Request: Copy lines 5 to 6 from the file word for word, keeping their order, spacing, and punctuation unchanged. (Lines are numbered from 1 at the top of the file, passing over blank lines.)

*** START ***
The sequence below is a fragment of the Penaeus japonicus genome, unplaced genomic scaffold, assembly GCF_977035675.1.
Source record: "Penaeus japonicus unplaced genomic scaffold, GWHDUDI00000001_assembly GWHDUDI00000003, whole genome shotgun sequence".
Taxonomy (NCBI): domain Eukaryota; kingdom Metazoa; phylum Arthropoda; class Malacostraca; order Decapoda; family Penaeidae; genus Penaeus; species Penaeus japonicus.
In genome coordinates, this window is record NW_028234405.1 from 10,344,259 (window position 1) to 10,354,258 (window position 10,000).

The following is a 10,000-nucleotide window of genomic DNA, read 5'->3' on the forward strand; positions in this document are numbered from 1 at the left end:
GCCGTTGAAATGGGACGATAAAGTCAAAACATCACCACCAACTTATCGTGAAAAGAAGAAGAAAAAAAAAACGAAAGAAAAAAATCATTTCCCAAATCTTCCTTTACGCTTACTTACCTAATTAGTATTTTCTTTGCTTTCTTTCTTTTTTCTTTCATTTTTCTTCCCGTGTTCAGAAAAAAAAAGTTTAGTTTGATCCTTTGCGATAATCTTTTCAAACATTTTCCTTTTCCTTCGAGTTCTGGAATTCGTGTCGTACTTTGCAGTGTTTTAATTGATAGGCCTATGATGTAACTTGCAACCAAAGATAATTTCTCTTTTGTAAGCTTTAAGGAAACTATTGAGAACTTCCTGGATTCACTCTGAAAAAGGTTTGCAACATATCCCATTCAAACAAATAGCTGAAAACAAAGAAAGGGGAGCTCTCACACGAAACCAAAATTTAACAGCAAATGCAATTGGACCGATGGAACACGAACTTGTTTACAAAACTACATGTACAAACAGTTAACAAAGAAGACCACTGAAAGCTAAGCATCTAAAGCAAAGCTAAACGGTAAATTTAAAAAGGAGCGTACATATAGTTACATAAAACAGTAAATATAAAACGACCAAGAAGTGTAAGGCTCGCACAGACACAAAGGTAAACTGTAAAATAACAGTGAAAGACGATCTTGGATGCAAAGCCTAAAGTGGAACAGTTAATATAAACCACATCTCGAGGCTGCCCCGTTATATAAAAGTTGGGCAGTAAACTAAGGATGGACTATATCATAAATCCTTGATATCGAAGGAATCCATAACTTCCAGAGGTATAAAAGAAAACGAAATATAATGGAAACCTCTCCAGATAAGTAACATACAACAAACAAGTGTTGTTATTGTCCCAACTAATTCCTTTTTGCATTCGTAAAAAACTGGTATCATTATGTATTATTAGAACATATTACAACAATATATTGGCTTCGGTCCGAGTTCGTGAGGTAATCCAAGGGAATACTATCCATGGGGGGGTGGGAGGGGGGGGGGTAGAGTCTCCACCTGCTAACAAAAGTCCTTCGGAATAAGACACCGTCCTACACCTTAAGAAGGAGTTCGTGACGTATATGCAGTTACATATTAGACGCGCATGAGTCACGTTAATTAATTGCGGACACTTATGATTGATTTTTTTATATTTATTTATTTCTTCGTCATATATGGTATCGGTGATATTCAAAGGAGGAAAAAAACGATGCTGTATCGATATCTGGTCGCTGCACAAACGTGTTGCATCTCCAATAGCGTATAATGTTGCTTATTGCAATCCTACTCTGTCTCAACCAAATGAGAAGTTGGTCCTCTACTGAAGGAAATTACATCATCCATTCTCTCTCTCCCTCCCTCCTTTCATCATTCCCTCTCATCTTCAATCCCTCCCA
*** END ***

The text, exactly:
The following is a 10,000-nucleotide window of genomic DNA, read 5'->3' on the forward strand; positions in this document are numbered from 1 at the left end:
GCCGTTGAAATGGGACGATAAAGTCAAAACATCACCACCAACTTATCGTGAAAAGAAGAAGAAAAAAAAAACGAAAGAAAAAAATCATTTCCCAAATCTTCCTTTACGCTTACTTACCTAATTAGTATTTTCTTTGCTTTCTTTCTTTTTTCTTTCATTTTTCTTCCCGTGTTCAGAAAAAAAAAGTTTAGTTTGATCCTTTGCGATAATCTTTTCAAACATTTTCCTTTTCCTTCGAGTTCTGGAATTCGTGTCGTACTTTGCAGTGTTTTAATTGATAGGCCTATGATGTAACTTGCAACCAAAGATAATTTCTCTTTTGTAAGCTTTAAGGAAACTATTGAGAACTTCCTGGATTCACTCTGAAAAAGGTTTGCAACATATCCCATTCAAACAAATAGCTGAAAACAAAGAAAGGGGAGCTCTCACACGAAACCAAAATTTAACAGCAAATGCAATTGGACCGATGGAACACGAACTTGTTTACAAAACTACATGTACAAACAGTTAACAAAGAAGACCACTGAAAGCTAAGCATCTAAAGCAAAGCTAAACGGTAAATTTAAAAAGGAGCGTACATATAGTTACATAAAACAGTAAATATAAAACGACCAAGAAGTGTAAGGCTCGCACAGACACAAAGGTAAACTGTAAAATAACAGTGAAAGACGATCTTGGATGCAAAGCCTAAAGTGGAACAGTTAATATAAACCACATCTCGAGGCTGCCCCGTTATATAAAAGTTGGGCAGTAAACTAAGGATGGACTATATCATAAATCCTTGATATCGAAGGAATCCATAACTTCCAGAGGTATAAAAGAAAACGAAATATAATGGAAACCTCTCCAGATAAGTAACATACAACAAACAAGTGTTGTTATTGTCCCAACTAATTCCTTTTTGCATTCGTAAAAAACTGGTATCATTATGTATTATTAGAACATATTACAACAATATATTGGCTTCGGTCCGAGTTCGTGAGGTAATCCAAGGGAATACTATCCATGGGGGGGTGGGAGGGGGGGGGGTAGAGTCTCCACCTGCTAACAAAAGTCCTTCGGAATAAGACACCGTCCTACACCTTAAGAAGGAGTTCGTGACGTATATGCAGTTACATATTAGACGCGCATGAGTCACGTTAATTAATTGCGGACACTTATGATTGATTTTTTTATATTTATTTATTTCTTCGTCATATATGGTATCGGTGATATTCAAAGGAGGAAAAAAACGATGCTGTATCGATATCTGGTCGCTGCACAAACGTGTTGCATCTCCAATAGCGTATAATGTTGCTTATTGCAATCCTACTCTGTCTCAACCAAATGAGAAGTTGGTCCTCTACTGAAGGAAATTACATCATCCATTCTCTCTCTCCCTCCCTCCTTTCATCATTCCCTCTCATCTTCAATCCCTCCCA